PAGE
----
And scripture has an answer for that. And, you know, beginning in Genesis, Genesis 1:27, “We’re created in God’s image” and that sets us apart from all of creation. And that essential aspect is not something that we choose or we figure out or that we need to create. That’s a lot of pressure for us to put on ourselves that I need to find purpose in my life. I need to find who I am. I need to find, you know, the real concept of existence for myself, when God has really provided that for us in scripture and pointed at us too, Christ too is the perfect image of God for us to put our faith in, and to live our lives for.
Hansen: We’ve discussed a few different ideas here and lines of argumentation, ways to be able to engage in dialogue with neighbors, but I wonder, we’re you won to Christ by any particular arguments or perhaps where there particular acts of love that compelled you? How did that work out in your own experience?
Yuan: But when it came down to, for me, it wasn’t simple arguments or truth that brought me to faith. It really was the patient and persistent witness of my parents who did not really bring up much truth, they lived it. And I knew their belief. I knew that they believed in a god. I knew that they believed in Jesus Christ. I knew what they believed when it comes to sexual morality, but they lived that first, and they exemplified the love of Christ. And that unconditional love to me, that, you know, unconditional love didn’t mean unconditional approval of my behavior and the way I lived. But it was hard because I rejected that. I wanted them to reject me because then it would just be much easier for me to then reject them, and I couldn’t, but it was their persistent love that they…before they preached the Gospel, they lived the gospel.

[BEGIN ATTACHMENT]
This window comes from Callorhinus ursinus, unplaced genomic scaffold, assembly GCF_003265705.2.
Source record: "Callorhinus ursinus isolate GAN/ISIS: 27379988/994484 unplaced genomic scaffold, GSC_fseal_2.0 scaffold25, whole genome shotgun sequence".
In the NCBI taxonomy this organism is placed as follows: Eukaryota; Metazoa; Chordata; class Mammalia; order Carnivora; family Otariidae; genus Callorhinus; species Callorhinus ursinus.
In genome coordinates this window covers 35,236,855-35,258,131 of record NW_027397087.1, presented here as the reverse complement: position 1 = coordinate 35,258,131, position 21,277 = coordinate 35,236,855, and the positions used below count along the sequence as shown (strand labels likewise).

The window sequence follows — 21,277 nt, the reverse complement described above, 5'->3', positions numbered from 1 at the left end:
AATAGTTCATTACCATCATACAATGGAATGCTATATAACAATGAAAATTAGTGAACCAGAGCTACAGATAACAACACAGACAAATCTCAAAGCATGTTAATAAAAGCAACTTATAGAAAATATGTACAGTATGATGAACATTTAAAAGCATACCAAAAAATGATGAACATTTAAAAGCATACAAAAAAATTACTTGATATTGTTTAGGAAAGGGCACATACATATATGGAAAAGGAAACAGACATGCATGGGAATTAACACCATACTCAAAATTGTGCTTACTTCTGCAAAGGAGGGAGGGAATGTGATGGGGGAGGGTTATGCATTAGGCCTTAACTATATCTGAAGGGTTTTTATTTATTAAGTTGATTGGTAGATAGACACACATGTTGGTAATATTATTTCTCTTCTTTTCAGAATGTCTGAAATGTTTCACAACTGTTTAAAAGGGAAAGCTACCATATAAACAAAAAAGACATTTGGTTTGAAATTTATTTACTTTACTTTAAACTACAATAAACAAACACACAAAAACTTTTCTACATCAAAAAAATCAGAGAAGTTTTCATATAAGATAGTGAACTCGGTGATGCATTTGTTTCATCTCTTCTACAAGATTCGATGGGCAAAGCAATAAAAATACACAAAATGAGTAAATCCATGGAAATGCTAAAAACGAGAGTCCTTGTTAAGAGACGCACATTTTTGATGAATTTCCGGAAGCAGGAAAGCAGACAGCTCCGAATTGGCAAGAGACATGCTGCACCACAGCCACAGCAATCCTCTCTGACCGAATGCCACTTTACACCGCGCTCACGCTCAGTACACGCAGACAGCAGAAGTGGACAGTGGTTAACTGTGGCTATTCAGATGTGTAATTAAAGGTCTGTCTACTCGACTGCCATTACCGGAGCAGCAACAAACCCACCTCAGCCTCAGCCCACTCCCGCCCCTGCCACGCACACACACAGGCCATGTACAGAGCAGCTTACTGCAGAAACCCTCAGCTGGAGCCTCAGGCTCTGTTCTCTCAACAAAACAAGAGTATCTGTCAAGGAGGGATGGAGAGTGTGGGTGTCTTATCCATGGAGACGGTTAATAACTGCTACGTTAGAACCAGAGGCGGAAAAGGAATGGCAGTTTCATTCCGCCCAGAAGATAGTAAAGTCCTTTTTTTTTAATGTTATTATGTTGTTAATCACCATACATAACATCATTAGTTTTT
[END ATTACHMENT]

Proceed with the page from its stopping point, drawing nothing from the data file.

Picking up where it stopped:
And I was able to see the gospel played out in their lives as they were radically changed. My parents were changed. For example, just in their own personal lives, they were themselves, their marriage was quite broken. On the outside, things look good but as I knew from home life, things weren’t good on the western front, and things were very much…it was a battleground. Just to see how they had changed, it was the reality of the Gospel in their own lives. And it was tangible for me that I saw that. But, of course, I still rejected it being, you know, just typical young adult, you know, that was imbibing in post modernity, I thought, “Well, it’s good for you, but not for me” that this is my truth, that I need to create an, you know, like Justice Kennedy says, “I have the liberty to choose and to have concept of my own existence” and then I did.